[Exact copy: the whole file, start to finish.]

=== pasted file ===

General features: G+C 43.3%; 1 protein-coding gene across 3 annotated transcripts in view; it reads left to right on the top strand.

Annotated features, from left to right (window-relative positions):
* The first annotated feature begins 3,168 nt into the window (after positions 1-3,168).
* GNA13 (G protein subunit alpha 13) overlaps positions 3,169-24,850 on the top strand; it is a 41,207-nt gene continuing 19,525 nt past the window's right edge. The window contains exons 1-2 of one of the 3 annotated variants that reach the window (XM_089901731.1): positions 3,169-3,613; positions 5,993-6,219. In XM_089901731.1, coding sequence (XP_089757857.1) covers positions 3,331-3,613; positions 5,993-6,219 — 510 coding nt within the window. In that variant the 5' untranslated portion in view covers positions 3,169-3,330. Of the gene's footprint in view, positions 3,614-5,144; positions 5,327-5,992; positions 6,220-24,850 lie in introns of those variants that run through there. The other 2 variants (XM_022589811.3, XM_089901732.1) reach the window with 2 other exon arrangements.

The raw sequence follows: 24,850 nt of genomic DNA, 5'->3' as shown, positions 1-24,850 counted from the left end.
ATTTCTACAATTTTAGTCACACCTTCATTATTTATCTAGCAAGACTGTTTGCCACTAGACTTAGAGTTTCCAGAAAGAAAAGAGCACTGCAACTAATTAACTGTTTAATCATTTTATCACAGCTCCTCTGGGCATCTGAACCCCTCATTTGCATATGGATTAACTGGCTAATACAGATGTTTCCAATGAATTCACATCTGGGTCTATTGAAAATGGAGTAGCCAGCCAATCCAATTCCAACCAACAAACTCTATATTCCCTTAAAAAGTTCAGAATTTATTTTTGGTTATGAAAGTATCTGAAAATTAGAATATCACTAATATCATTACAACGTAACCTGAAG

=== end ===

General features: G+C 43.3%; 1 protein-coding gene across 3 annotated transcripts in view; it reads left to right on the top strand.

Annotated features, from left to right (window-relative positions):
* The first annotated feature begins 3,168 nt into the window (after positions 1-3,168).
* GNA13 (G protein subunit alpha 13) overlaps positions 3,169-24,850 on the top strand; it is a 41,207-nt gene continuing 19,525 nt past the window's right edge. The window contains exons 1-2 of one of the 3 annotated variants that reach the window (XM_089901731.1): positions 3,169-3,613; positions 5,993-6,219. In XM_089901731.1, coding sequence (XP_089757857.1) covers positions 3,331-3,613; positions 5,993-6,219 — 510 coding nt within the window. In that variant the 5' untranslated portion in view covers positions 3,169-3,330. Of the gene's footprint in view, positions 3,614-5,144; positions 5,327-5,992; positions 6,220-24,850 lie in introns of those variants that run through there. The other 2 variants (XM_022589811.3, XM_089901732.1) reach the window with 2 other exon arrangements.

The raw sequence follows: 24,850 nt of genomic DNA, 5'->3' as shown, positions 1-24,850 counted from the left end.
ATTTCTACAATTTTAGTCACACCTTCATTATTTATCTAGCAAGACTGTTTGCCACTAGACTTAGAGTTTCCAGAAAGAAAAGAGCACTGCAACTAATTAACTGTTTAATCATTTTATCACAGCTCCTCTGGGCATCTGAACCCCTCATTTGCATATGGATTAACTGGCTAATACAGATGTTTCCAATGAATTCACATCTGGGTCTATTGAAAATGGAGTAGCCAGCCAATCCAATTCCAACCAACAAACTCTATATTCCCTTAAAAAGTTCAGAATTTATTTTTGGTTATGAAAGTATCTGAAAATTAGAATATCACTAATATCATTACAACGTAACCTGAAG